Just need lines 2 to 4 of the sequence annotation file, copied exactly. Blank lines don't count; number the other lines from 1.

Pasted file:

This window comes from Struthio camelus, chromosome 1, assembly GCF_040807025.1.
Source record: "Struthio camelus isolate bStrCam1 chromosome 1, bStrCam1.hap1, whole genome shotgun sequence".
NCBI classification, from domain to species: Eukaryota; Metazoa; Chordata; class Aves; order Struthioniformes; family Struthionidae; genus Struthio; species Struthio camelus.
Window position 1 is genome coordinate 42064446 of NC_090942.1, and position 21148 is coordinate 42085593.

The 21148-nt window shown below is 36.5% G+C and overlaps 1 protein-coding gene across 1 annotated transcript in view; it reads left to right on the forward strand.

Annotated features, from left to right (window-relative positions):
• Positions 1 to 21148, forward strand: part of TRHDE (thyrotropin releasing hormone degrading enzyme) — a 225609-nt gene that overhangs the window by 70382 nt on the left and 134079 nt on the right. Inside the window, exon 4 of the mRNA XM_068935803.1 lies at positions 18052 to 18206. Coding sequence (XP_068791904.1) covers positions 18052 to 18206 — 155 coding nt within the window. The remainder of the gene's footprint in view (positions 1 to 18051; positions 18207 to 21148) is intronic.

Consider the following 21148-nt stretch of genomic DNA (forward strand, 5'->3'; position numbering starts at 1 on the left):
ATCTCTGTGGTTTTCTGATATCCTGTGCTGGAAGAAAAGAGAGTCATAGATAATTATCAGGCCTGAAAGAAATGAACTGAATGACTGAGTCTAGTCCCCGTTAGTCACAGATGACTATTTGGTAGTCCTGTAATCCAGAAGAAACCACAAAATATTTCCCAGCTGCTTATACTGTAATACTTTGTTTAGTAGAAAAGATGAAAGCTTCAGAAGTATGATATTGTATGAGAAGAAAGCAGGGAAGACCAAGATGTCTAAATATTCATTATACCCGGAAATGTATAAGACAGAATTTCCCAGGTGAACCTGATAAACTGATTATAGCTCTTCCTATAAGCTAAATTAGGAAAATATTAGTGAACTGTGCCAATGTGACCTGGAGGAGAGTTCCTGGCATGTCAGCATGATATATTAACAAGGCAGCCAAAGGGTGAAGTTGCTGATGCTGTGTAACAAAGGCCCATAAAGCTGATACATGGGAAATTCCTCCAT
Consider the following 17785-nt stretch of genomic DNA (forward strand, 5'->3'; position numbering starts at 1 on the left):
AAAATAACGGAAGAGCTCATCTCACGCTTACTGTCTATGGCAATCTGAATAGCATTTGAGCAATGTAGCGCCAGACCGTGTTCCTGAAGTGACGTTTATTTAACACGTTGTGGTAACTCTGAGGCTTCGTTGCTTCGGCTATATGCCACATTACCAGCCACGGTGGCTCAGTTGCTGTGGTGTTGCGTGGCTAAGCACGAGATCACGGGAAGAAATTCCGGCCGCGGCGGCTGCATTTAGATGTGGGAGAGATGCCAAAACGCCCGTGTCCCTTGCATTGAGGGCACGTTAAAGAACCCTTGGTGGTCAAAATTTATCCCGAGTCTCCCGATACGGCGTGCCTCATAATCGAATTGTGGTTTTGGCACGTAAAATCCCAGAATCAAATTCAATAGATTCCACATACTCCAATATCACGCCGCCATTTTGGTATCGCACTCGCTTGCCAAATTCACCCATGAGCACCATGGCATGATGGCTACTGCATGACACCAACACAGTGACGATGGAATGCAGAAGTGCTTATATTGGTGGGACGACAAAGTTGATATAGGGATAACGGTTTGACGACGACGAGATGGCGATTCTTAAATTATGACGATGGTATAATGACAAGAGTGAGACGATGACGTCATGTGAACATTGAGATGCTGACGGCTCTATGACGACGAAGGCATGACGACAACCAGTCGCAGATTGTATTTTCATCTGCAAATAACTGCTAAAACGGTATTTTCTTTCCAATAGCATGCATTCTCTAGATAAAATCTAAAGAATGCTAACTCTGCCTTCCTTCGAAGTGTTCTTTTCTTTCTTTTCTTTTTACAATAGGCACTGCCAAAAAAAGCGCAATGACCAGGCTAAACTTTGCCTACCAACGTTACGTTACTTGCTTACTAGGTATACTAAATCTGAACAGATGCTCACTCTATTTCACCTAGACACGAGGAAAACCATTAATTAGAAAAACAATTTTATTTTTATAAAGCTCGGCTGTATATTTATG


Source record: "Struthio camelus isolate bStrCam1 chromosome 1, bStrCam1.hap1, whole genome shotgun sequence".
NCBI classification, from domain to species: Eukaryota; Metazoa; Chordata; class Aves; order Struthioniformes; family Struthionidae; genus Struthio; species Struthio camelus.
Window position 1 is genome coordinate 42064446 of NC_090942.1, and position 21148 is coordinate 42085593.